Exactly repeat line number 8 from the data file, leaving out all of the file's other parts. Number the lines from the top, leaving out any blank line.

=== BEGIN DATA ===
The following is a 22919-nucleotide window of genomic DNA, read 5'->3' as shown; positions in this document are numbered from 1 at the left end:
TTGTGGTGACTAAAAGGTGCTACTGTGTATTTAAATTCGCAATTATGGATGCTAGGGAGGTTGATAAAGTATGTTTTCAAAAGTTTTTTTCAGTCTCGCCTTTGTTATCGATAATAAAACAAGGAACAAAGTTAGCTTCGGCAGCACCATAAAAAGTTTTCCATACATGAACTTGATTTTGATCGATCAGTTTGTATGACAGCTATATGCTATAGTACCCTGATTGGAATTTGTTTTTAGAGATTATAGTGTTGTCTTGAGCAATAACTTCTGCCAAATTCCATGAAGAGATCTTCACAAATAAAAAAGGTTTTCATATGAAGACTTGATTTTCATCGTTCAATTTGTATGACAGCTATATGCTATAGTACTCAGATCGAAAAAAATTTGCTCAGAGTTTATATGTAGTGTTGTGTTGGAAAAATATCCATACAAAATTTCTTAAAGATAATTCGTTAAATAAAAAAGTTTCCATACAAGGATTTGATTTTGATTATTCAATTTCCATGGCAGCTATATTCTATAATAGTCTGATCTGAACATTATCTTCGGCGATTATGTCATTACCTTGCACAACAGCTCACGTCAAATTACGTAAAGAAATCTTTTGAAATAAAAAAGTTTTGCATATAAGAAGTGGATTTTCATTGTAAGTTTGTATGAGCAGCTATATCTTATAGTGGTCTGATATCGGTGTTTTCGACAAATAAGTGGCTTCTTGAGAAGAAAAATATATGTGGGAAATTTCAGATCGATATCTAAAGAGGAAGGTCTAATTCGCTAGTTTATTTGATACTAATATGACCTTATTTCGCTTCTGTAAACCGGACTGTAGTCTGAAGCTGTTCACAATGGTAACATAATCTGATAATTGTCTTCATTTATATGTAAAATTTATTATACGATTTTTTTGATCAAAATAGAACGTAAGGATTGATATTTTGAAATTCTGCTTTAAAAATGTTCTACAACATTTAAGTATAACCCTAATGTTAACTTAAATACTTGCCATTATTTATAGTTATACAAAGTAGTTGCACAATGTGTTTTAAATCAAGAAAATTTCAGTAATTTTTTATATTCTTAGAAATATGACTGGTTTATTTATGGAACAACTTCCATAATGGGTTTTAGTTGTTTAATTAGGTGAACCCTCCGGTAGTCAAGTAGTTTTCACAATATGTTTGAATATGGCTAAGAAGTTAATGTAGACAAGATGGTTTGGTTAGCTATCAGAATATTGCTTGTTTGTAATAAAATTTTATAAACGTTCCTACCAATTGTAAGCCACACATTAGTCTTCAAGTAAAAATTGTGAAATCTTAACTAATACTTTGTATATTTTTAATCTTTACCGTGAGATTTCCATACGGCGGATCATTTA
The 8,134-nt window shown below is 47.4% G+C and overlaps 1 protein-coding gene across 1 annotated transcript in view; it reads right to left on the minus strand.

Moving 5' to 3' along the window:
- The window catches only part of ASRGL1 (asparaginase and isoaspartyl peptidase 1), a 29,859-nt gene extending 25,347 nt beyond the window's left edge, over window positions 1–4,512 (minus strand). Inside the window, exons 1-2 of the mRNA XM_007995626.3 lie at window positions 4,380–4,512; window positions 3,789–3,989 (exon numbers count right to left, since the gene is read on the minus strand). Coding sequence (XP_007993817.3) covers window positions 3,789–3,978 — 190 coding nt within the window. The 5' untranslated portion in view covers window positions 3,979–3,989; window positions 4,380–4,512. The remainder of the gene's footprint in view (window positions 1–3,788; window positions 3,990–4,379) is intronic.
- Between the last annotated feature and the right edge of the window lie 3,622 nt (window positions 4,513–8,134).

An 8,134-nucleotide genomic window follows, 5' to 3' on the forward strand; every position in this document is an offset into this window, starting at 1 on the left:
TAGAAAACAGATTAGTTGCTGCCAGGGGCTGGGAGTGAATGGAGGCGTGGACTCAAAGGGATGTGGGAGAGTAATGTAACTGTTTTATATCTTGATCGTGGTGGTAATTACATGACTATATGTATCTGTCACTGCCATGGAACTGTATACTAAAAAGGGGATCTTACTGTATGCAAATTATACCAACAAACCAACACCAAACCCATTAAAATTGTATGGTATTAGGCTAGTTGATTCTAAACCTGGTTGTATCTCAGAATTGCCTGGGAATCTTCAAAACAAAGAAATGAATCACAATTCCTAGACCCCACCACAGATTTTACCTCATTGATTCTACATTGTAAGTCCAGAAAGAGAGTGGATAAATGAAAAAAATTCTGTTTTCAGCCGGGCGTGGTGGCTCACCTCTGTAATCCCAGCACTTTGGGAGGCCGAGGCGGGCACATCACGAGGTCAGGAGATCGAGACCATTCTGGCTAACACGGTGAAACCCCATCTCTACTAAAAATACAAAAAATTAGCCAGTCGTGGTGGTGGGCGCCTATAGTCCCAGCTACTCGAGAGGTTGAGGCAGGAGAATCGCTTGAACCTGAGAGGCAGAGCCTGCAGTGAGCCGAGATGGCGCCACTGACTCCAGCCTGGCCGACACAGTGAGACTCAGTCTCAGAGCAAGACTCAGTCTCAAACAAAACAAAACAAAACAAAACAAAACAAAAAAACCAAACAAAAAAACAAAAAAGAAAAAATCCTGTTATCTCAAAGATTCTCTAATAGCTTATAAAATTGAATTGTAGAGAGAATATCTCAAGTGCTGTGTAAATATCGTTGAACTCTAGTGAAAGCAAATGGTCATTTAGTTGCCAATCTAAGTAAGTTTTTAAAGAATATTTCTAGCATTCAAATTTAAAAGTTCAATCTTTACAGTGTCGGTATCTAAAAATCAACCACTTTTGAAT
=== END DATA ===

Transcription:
TAGAAAACAGATTAGTTGCTGCCAGGGGCTGGGAGTGAATGGAGGCGTGGACTCAAAGGGATGTGGGAGAGTAATGTAACTGTTTTATATCTTGATCGTGGTGGTAATTACATGACTATATGTATCTGTCACTGCCATGGAACTGTATACTAAAAAGGGGATCTTACTGTATGCAAATTATACCAACAAACCAACACCAAACCCATTAAAATTGTATGGTATTAGGCTAGTTGATTCTAAACCTGGTTGTATCTCAGAATTGCCTGGGAATCTTCAAAACAAAGAAATGAATCACAATTCCTAGACCCCACCACAGATTTTACCTCATTGATTCTACATTGTAAGTCCAGAAAGAGAGTGGATAAATGAAAAAAATTCTGTTTTCAGCCGGGCGTGGTGGCTCACCTCTGTAATCCCAGCACTTTGGGAGGCCGAGGCGGGCACATCACGAGGTCAGGAGATCGAGACCATTCTGGCTAACACGGTGAAACCCCATCTCTACTAAAAATACAAAAAATTAGCCAGTCGTGGTGGTGGGCGCCTATAGTCCCAGCTACTCGAGAGGTTGAGGCAGGAGAATCGCTTGAACCTGAGAGGCAGAGCCTGCAGTGAGCCGAGATGGCGCCACTGACTCCAGCCTGGCCGACACAGTGAGACTCAGTCTCAGAGCAAGACTCAGTCTCAAACAAAACAAAACAAAACAAAACAAAACAAAAAAACCAAACAAAAAAACAAAAAAGAAAAAATCCTGTTATCTCAAAGATTCTCTAATAGCTTATAAAATTGAATTGTAGAGAGAATATCTCAAGTGCTGTGTAAATATCGTTGAACTCTAGTGAAAGCAAATGGTCATTTAGTTGCCAATCTAAGTAAGTTTTTAAAGAATATTTCTAGCATTCAAATTTAAAAGTTCAATCTTTACAGTGTCGGTATCTAAAAATCAACCACTTTTGAAT